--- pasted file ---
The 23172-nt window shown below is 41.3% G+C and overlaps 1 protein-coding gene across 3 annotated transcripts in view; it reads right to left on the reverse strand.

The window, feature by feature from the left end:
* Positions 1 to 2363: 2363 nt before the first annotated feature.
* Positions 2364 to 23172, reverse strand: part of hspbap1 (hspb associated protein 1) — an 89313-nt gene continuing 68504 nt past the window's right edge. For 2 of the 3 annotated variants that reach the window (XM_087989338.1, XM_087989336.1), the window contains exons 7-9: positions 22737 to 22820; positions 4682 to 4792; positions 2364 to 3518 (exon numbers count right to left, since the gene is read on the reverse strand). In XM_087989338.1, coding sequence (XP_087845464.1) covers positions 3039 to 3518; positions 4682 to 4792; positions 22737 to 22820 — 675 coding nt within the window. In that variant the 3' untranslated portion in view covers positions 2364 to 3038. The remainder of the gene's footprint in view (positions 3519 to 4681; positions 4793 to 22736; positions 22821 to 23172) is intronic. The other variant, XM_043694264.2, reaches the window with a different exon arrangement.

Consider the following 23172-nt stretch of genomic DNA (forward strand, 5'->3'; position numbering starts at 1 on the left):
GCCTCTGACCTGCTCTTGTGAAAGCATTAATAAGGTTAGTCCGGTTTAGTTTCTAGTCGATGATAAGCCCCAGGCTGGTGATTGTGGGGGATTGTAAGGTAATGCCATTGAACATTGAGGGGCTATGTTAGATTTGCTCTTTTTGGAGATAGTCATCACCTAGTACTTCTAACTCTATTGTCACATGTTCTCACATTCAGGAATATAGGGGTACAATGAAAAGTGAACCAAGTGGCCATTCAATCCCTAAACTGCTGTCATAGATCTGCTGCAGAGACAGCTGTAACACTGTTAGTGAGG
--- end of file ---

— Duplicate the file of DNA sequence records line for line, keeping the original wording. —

The 23172-nt window shown below is 41.3% G+C and overlaps 1 protein-coding gene across 3 annotated transcripts in view; it reads right to left on the reverse strand.

The window, feature by feature from the left end:
* Positions 1 to 2363: 2363 nt before the first annotated feature.
* Positions 2364 to 23172, reverse strand: part of hspbap1 (hspb associated protein 1) — an 89313-nt gene continuing 68504 nt past the window's right edge. For 2 of the 3 annotated variants that reach the window (XM_087989338.1, XM_087989336.1), the window contains exons 7-9: positions 22737 to 22820; positions 4682 to 4792; positions 2364 to 3518 (exon numbers count right to left, since the gene is read on the reverse strand). In XM_087989338.1, coding sequence (XP_087845464.1) covers positions 3039 to 3518; positions 4682 to 4792; positions 22737 to 22820 — 675 coding nt within the window. In that variant the 3' untranslated portion in view covers positions 2364 to 3038. The remainder of the gene's footprint in view (positions 3519 to 4681; positions 4793 to 22736; positions 22821 to 23172) is intronic. The other variant, XM_043694264.2, reaches the window with a different exon arrangement.

Consider the following 23172-nt stretch of genomic DNA (forward strand, 5'->3'; position numbering starts at 1 on the left):
GCCTCTGACCTGCTCTTGTGAAAGCATTAATAAGGTTAGTCCGGTTTAGTTTCTAGTCGATGATAAGCCCCAGGCTGGTGATTGTGGGGGATTGTAAGGTAATGCCATTGAACATTGAGGGGCTATGTTAGATTTGCTCTTTTTGGAGATAGTCATCACCTAGTACTTCTAACTCTATTGTCACATGTTCTCACATTCAGGAATATAGGGGTACAATGAAAAGTGAACCAAGTGGCCATTCAATCCCTAAACTGCTGTCATAGATCTGCTGCAGAGACAGCTGTAACACTGTTAGTGAGG